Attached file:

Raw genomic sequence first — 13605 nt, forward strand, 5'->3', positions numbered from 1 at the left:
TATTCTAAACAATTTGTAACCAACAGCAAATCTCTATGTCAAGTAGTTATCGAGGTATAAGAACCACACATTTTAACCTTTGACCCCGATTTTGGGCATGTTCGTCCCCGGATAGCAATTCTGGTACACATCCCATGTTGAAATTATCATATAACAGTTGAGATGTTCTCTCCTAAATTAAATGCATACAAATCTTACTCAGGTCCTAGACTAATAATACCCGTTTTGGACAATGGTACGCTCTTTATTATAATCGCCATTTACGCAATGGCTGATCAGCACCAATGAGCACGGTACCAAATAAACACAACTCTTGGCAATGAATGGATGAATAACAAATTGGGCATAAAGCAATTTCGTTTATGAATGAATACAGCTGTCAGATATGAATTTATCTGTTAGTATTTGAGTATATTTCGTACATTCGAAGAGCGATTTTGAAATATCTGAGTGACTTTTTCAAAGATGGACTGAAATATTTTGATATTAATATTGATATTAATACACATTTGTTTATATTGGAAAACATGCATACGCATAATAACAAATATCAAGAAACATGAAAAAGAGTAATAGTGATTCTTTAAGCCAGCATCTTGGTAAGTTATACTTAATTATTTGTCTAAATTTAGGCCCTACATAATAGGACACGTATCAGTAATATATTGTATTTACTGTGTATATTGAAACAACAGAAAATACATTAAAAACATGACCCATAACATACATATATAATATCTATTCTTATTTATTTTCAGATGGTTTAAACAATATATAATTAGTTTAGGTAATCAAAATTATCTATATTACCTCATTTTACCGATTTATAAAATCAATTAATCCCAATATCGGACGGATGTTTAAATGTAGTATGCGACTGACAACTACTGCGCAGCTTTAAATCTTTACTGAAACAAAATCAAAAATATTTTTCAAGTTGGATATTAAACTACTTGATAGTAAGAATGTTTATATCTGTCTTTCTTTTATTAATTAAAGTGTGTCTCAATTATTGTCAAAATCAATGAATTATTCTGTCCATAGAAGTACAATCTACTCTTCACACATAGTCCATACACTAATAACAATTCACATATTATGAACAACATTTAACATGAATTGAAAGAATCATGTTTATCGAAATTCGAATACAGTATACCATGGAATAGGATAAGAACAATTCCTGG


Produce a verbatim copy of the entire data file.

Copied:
Raw genomic sequence first — 13605 nt, forward strand, 5'->3', positions numbered from 1 at the left:
TATTCTAAACAATTTGTAACCAACAGCAAATCTCTATGTCAAGTAGTTATCGAGGTATAAGAACCACACATTTTAACCTTTGACCCCGATTTTGGGCATGTTCGTCCCCGGATAGCAATTCTGGTACACATCCCATGTTGAAATTATCATATAACAGTTGAGATGTTCTCTCCTAAATTAAATGCATACAAATCTTACTCAGGTCCTAGACTAATAATACCCGTTTTGGACAATGGTACGCTCTTTATTATAATCGCCATTTACGCAATGGCTGATCAGCACCAATGAGCACGGTACCAAATAAACACAACTCTTGGCAATGAATGGATGAATAACAAATTGGGCATAAAGCAATTTCGTTTATGAATGAATACAGCTGTCAGATATGAATTTATCTGTTAGTATTTGAGTATATTTCGTACATTCGAAGAGCGATTTTGAAATATCTGAGTGACTTTTTCAAAGATGGACTGAAATATTTTGATATTAATATTGATATTAATACACATTTGTTTATATTGGAAAACATGCATACGCATAATAACAAATATCAAGAAACATGAAAAAGAGTAATAGTGATTCTTTAAGCCAGCATCTTGGTAAGTTATACTTAATTATTTGTCTAAATTTAGGCCCTACATAATAGGACACGTATCAGTAATATATTGTATTTACTGTGTATATTGAAACAACAGAAAATACATTAAAAACATGACCCATAACATACATATATAATATCTATTCTTATTTATTTTCAGATGGTTTAAACAATATATAATTAGTTTAGGTAATCAAAATTATCTATATTACCTCATTTTACCGATTTATAAAATCAATTAATCCCAATATCGGACGGATGTTTAAATGTAGTATGCGACTGACAACTACTGCGCAGCTTTAAATCTTTACTGAAACAAAATCAAAAATATTTTTCAAGTTGGATATTAAACTACTTGATAGTAAGAATGTTTATATCTGTCTTTCTTTTATTAATTAAAGTGTGTCTCAATTATTGTCAAAATCAATGAATTATTCTGTCCATAGAAGTACAATCTACTCTTCACACATAGTCCATACACTAATAACAATTCACATATTATGAACAACATTTAACATGAATTGAAAGAATCATGTTTATCGAAATTCGAATACAGTATACCATGGAATAGGATAAGAACAATTCCTGG